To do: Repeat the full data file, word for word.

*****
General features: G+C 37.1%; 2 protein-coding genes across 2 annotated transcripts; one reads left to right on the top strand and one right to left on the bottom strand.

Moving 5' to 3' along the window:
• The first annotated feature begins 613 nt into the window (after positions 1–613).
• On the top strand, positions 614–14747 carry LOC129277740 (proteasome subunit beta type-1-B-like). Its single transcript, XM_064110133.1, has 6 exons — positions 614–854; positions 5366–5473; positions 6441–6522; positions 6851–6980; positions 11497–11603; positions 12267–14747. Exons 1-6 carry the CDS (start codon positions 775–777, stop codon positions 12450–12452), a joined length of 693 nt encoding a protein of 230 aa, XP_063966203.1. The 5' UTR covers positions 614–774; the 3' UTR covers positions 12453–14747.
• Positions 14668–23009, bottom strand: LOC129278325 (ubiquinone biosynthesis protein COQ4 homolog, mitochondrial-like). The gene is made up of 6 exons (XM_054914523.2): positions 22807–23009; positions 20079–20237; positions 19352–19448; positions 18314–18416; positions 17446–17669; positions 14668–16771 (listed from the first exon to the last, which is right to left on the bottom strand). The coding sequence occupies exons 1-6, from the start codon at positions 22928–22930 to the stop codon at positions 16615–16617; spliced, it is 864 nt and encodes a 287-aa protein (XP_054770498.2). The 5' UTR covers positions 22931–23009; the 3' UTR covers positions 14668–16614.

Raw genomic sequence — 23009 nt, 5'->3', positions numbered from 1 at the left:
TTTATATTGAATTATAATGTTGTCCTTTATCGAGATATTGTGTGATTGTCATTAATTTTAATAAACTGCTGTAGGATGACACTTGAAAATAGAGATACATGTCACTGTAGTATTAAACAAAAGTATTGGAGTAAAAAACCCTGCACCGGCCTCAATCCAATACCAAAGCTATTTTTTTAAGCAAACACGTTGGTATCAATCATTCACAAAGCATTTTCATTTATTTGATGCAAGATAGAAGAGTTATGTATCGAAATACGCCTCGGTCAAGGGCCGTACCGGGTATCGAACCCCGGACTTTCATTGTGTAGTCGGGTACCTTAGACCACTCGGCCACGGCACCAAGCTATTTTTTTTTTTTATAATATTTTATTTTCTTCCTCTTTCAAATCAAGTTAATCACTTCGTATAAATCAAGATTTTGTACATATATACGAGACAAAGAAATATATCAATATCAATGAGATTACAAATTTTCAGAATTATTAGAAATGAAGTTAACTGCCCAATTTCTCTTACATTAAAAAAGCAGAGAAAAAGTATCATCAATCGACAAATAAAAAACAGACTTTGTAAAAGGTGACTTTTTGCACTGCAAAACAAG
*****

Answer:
General features: G+C 37.1%; 2 protein-coding genes across 2 annotated transcripts; one reads left to right on the top strand and one right to left on the bottom strand.

Moving 5' to 3' along the window:
• The first annotated feature begins 613 nt into the window (after positions 1–613).
• On the top strand, positions 614–14747 carry LOC129277740 (proteasome subunit beta type-1-B-like). Its single transcript, XM_064110133.1, has 6 exons — positions 614–854; positions 5366–5473; positions 6441–6522; positions 6851–6980; positions 11497–11603; positions 12267–14747. Exons 1-6 carry the CDS (start codon positions 775–777, stop codon positions 12450–12452), a joined length of 693 nt encoding a protein of 230 aa, XP_063966203.1. The 5' UTR covers positions 614–774; the 3' UTR covers positions 12453–14747.
• Positions 14668–23009, bottom strand: LOC129278325 (ubiquinone biosynthesis protein COQ4 homolog, mitochondrial-like). The gene is made up of 6 exons (XM_054914523.2): positions 22807–23009; positions 20079–20237; positions 19352–19448; positions 18314–18416; positions 17446–17669; positions 14668–16771 (listed from the first exon to the last, which is right to left on the bottom strand). The coding sequence occupies exons 1-6, from the start codon at positions 22928–22930 to the stop codon at positions 16615–16617; spliced, it is 864 nt and encodes a 287-aa protein (XP_054770498.2). The 5' UTR covers positions 22931–23009; the 3' UTR covers positions 14668–16614.

Raw genomic sequence — 23009 nt, 5'->3', positions numbered from 1 at the left:
TTTATATTGAATTATAATGTTGTCCTTTATCGAGATATTGTGTGATTGTCATTAATTTTAATAAACTGCTGTAGGATGACACTTGAAAATAGAGATACATGTCACTGTAGTATTAAACAAAAGTATTGGAGTAAAAAACCCTGCACCGGCCTCAATCCAATACCAAAGCTATTTTTTTAAGCAAACACGTTGGTATCAATCATTCACAAAGCATTTTCATTTATTTGATGCAAGATAGAAGAGTTATGTATCGAAATACGCCTCGGTCAAGGGCCGTACCGGGTATCGAACCCCGGACTTTCATTGTGTAGTCGGGTACCTTAGACCACTCGGCCACGGCACCAAGCTATTTTTTTTTTTTATAATATTTTATTTTCTTCCTCTTTCAAATCAAGTTAATCACTTCGTATAAATCAAGATTTTGTACATATATACGAGACAAAGAAATATATCAATATCAATGAGATTACAAATTTTCAGAATTATTAGAAATGAAGTTAACTGCCCAATTTCTCTTACATTAAAAAAGCAGAGAAAAAGTATCATCAATCGACAAATAAAAAACAGACTTTGTAAAAGGTGACTTTTTGCACTGCAAAACAAG